Friday, 21 December 2007

A view of the Golden Compass.

On Friday14th December I went to the UGC cinema in Broad Street, Birmingham to see the film of the Golden Compass for myself, breaking with my usual habits of reserving Saturday evening for the cinema. Even though it has only been screened for a week the auditorium was only a third full, and it clearly has not been a success.

Nevertheless, disregarding the injunctions of the Birmingham Oratory fathers, I was keen to see it as I had read Philip Pullman's Northern Lights several years back, which I enjoyed very much despite some of the content.

However the film clearly did not do the book justice, and it came across as very weak and somewhat crass. Several times during the performance some people left. I suspect that the film may well barely break even, and the sequels will not be made. From what I know of the following two books this is probably a good thing, for they are much worse in their attack on the church.

So where does the film fall down? Firstly, unless one has read the book, it is very hard to follow. Pullman's ideas of Gyptians, Dust, the Magisterium(!?), Daemons, etc. pass by in rapid succession with no real attempt to give them clear explanation in the film itself. A weak attempt is made to explain them at the beginning, but this is very cursory and inadequate. Otherwise questions arise: who exactly are the Gobblers? What is this Magisterium? Characters such as witches and Gyptians appear out of the blue. It seems that the film assumes that everyone has read the books! If that is not the case and the intention has been for people to read the books after the film for the full facts, I doubt they will succeed.

Secondly, although Pullman himself seemed happy with the cast, they were completely the wrong people for the characters portrayed. In the book Mrs Coulter comes across as a charming, beautiful and yet very formidable and powerful woman capable of the greatest cruelties, but Nicole Kidman appears weak and timid in comparison. Daniel Craig as Lord Asreil was somewhat better, but he seems far more effective and convincing as James Bond in Casino Royale. As for Dakota Blue Richards as Lyra, she was totally unconvincing. One comment was that her accent could have come from Dick van Dyke! The only one who was truly convincing (as he almost always is) was Christopher Lee, in the sinister 'Magisterium'.

Thirdly, one of Pullman's key ideas, the Daemons, that is human souls who take the form of external animals, was not done justice by the film. They appeared unreal speaking in normal human voices: if they sounded more like animals they might have been more plausable. Also one wonders why in the film Lyra's conversations with her daemon Pan were not clearly overheard by Mrs. Coulter? Perhaps they can't be..

If I were Pullman I would be very disappointed in the treatment by the film of his book. In order to do it justice the film would have to be at least three hours, and the story and action much more paced. One reason why the first Lord of the Rings film worked well as it did not constrict the story too much.

However I do believe that it has to be said that he is a very good story teller. His work is rich and very imaginative, and it would be doing him a great injustice to describe him as second rate author. His books I have found very readable on long train journeys to London. But it clearly seems that the power and strength of his work lies not in ideas he creates, but his ability to form a story from them.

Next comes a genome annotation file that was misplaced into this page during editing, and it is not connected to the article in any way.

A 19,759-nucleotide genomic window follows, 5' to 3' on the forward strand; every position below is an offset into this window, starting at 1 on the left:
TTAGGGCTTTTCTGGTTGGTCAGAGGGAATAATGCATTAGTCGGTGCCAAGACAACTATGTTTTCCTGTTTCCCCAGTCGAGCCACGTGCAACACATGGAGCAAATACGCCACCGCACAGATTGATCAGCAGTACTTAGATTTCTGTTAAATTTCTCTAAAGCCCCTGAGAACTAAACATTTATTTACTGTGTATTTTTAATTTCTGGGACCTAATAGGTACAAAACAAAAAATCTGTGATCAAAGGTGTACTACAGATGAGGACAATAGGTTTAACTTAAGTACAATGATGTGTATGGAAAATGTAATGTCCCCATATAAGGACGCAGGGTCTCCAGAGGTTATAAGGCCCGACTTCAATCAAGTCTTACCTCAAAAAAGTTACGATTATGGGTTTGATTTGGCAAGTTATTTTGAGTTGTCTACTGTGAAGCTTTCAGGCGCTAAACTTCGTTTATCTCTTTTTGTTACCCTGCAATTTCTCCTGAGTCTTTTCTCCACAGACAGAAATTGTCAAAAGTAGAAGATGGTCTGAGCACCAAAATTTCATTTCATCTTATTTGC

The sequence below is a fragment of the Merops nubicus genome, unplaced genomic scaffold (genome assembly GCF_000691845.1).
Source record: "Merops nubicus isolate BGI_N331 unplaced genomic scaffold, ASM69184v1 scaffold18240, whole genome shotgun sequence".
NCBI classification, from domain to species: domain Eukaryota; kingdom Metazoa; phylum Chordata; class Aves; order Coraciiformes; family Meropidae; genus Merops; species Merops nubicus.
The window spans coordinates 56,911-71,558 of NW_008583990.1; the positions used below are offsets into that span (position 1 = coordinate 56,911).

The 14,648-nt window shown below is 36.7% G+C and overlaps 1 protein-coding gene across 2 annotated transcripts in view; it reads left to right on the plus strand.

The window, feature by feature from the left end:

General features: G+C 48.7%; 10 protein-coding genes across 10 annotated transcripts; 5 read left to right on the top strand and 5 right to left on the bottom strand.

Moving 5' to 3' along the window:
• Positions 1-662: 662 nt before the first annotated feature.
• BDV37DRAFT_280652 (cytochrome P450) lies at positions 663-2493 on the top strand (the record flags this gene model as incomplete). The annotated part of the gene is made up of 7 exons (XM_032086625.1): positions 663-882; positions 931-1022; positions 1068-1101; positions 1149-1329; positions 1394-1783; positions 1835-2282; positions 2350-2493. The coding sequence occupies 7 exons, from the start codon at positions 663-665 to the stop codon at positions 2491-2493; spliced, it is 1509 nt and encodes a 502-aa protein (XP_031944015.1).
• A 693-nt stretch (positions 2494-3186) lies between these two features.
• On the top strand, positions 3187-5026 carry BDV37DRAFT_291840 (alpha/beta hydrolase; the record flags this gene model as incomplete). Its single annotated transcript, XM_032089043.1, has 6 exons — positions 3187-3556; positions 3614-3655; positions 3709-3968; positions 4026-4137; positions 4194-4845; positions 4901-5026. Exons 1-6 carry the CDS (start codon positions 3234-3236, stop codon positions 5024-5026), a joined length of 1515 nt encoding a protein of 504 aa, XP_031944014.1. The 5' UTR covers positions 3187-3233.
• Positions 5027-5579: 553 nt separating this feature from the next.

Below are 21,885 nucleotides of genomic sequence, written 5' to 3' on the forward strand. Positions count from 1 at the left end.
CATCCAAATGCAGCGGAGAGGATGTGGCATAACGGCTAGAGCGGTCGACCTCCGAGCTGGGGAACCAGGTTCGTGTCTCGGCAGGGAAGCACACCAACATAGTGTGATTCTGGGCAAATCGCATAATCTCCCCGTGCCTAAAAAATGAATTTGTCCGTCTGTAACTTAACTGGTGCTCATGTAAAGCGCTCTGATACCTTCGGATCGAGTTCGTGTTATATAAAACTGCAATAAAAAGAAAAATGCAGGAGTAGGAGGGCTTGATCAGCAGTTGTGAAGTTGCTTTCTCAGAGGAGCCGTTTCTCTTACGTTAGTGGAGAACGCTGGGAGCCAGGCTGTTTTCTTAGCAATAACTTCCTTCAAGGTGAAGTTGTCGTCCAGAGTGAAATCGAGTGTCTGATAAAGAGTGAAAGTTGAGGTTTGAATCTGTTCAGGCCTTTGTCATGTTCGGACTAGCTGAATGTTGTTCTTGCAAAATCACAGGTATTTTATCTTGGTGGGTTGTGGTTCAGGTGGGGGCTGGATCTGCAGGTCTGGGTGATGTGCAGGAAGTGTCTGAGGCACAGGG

Indeed some of his allusions to our faith in the parallel world he creates are preposterous, such as the practice of preemptive absolution (absolution for sins committed in the future), and his idea of homosexual angels (they are pure spirits!). Some of the other ideas seem pretty obvious in their origin. His 'Magisterium' in the absence of the papacy is clearly a reference to the then Cardinal Ratzinger and the CDF, repeating the media myth that Ratzinger really ran the church in the presence of an ailing John Paul II. And he repeats the old platitude that the 'Magisterium', both in his world and ours, is out to prevent 'freedom of thought' to preserve its power!

It is beyond doubt that his work is a deliberate attack on the Catholic faith, even in the film version where the more obvious references have been removed. However I do not think we should be too alarmed. One review on the site Rotten Tomatoes has summed it up well: Unlikely to fill theaters or to empty pews.


Anonymous said...

Great review Oliver. Will show my daughter Katy who loves Pullman books..but she doesn't believe in his atheism!

Anonymous said...

Where I saw it there were actually quite a few titters at quite how bad some bits of it were, and here and there I felt that everyone (myself included) was rooting for the Magisterium and the Kossacks (or whatever the soldiers were meant to be). I'm also virtually certain that a sequel will be made, even if it ends up being like the Starship Troopers sequel that only the fans have actually heard of. Given how derivative the book itself is (see Kingsley Amis's book The Alteration for most of the sources), I suspect Mr Pullman is not a great suffering artist and will not mind much if his own work has been ill-serverd by Hollywood. Clearly some of Pullman's stuff has a certain charm, such as the squeaky-clean sci-fi version of Oxford where everyone has his or her own cute talking pet to cuddle and play with all the time. But unless the Kingdom of the Ice-Bears and the history of the Gyptians are seriously fleshed out in the books, he very much deserves to be considered a better-than-average hack-writer for kids - a sort of pompous version of Anthony Horowitz, whose books are at least readable. (I started Northern Lights whilst I was at Oxford about seven years ago. I quickly gave up on it and moved on to John Masefield's The Midnight Folk, which was vastly more exciting and enjoyable.)